Wednesday, August 3, 2011

Taiwan: 2011 Summer Fellows – Language Exchange

For students who are concentrating on foreign language study, finding a language partner is one of the most effective ways of spending one’s after-school hours. First of all, students will have chance to practice, in casual conversation, the language they’re studying. Even if one’s language program provides a well-structured curriculum, there are numerous informal expressions and slang phrases that the curriculum does not cover. Moreover, students will broaden their general understanding of the society and culture by spending time with native speakers. Students can learn a native’s way of speaking by discussing and confronting specific situations.

How can one go about finding a good language partner? Many students can find a language partner by themselves. Indeed, there are quite a few proposals for language exchange partners on the language program and international student dormitory bulletin board. You can also gain information from online community websites such as Tealit ( There is, however, a risk in finding partners through public exchanges, since you have to choose one or two partners from large numbers of anonymous candidates. Most of the time, you will meet friendly and enthusiastic language partners, but sometimes the partners might not be the most educational. If you are not satisfied, you can try to find another partner, but that means you have already invested your time and energy.

A more reliable route is asking for introduction to a native speaker. If you have Taiwanese friends, they may help you to find people who want to learn a foreign language and are willing to meet for conversation. Even if you don’t have any acquaintances in Taiwan, however, you can contact foreign language programs or departments of literature and ask them to introduce language partners. Most language program offices or departments are eager to help because language exchange is also beneficial for their own students. The people they will introduce to you are “verified” students who are currently investing their own time and resources towards language study at an academic institution.

In my second weekend in Taiwan, I sent an email asking for help in finding a Korean-Chinese language partner, and sent my curriculum vitae to the Language Center at the National Taiwan University (The Language Center offers English, Japanese, French, German, Korean, Vietnamese, and Latin courses). A few days later, one Korean instructor replied to my email and introduced me to his former student Amy. She is a professor of linguistics at a university in Gaoshung. I meet with Amy three or four times a week. We have lunch together and study together during the afternoon. I help her to solve problems with her Korean textbook, and she helps me to follow the ICLP’s curriculum. Sometimes she shows me around the NTU and gives me a feel for Taiwanese life.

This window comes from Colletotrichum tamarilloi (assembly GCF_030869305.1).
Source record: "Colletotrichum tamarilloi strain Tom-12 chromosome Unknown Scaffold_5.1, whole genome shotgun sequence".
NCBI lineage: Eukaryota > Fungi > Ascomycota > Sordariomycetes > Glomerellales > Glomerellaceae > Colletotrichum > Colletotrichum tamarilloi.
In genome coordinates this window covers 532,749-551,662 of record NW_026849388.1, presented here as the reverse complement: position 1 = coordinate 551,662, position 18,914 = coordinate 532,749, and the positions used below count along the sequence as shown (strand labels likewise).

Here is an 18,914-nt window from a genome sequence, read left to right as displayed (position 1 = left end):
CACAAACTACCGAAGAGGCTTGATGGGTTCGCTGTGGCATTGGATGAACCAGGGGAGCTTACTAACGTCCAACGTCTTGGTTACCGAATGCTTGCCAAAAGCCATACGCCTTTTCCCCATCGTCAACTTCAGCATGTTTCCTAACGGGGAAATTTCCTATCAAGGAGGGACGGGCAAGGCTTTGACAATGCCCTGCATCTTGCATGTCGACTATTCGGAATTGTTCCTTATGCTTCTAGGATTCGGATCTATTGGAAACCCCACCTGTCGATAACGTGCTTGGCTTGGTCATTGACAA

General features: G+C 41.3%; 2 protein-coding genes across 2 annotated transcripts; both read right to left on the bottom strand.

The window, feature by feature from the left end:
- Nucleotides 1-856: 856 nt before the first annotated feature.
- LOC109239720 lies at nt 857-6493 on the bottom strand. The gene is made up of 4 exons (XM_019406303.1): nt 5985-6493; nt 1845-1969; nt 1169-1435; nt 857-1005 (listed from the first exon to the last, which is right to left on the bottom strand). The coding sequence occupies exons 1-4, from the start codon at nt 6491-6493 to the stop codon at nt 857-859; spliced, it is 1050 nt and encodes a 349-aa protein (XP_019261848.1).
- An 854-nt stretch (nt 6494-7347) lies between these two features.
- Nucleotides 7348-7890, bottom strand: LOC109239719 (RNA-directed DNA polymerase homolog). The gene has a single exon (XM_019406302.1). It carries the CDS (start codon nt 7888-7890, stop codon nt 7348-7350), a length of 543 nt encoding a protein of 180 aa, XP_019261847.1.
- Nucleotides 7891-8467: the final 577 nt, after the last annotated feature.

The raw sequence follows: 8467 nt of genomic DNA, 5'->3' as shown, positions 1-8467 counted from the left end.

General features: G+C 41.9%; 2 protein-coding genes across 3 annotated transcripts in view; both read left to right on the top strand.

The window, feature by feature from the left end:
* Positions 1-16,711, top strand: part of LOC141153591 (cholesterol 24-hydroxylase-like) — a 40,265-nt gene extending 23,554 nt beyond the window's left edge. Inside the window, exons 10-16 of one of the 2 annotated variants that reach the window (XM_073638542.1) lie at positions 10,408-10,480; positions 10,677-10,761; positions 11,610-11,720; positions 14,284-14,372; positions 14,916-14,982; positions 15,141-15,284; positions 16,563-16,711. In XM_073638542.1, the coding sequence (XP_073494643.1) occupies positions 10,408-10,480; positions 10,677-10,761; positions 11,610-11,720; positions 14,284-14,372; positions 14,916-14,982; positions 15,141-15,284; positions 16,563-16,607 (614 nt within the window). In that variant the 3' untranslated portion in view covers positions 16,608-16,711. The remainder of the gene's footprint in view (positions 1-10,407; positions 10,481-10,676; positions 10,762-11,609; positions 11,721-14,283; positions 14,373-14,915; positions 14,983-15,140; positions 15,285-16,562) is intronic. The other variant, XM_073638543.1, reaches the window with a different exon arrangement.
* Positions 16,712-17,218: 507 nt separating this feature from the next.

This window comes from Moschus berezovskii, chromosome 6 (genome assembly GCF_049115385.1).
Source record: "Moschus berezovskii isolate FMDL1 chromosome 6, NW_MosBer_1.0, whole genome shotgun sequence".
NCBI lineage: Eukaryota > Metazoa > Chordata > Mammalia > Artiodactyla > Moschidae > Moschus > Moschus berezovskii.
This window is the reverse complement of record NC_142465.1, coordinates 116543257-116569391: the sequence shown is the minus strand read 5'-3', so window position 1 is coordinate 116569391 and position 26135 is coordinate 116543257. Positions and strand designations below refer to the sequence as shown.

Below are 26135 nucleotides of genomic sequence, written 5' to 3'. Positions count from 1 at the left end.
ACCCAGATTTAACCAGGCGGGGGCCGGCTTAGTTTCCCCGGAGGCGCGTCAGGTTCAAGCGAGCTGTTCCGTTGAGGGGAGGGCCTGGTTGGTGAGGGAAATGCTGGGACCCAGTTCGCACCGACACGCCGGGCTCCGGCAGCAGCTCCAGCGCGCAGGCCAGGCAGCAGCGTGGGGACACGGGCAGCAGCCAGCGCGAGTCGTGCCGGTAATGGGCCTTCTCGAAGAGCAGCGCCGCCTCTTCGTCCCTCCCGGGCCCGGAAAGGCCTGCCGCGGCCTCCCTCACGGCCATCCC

Besides offering me a greater opportunity to speak in a variety of real-life situations, as a language partner with professional knowledge, she helps me in diverse ways. Based on her general understanding of linguistics, Amy always tries to provide me with a deeper understanding of Chinese. On the first day we met, she explained a difference between ideograms and phonograms in order to point out the uniqueness of Chinese. She is a strict user of Mandarin, and also shows me how to use Chinese in the most appropriate way for a given situation. For example, she drew a clear distinction between 方法, measure, and 辦法, solution, which my teachers had not provided. In addition, she often suggests alternatives to outdated expressions in my textbooks.

Thanks to its open attitude towards foreign culture, Taiwan is a good place to enjoy the various advantages of language exchange. There are many people who want to study foreign languages, and most Taiwanese are quite friendly to foreigners. Those partners will help you learn up-to-date Chinese in many ways. Therefore, if you are eager to improve your Mandarin Chinese, go for it!

Seung Joon PAIK
Ph.D. Political Science, 2015
Sigur Center 2011 Chinese Language Fellow
National Taiwan University, Taiwan

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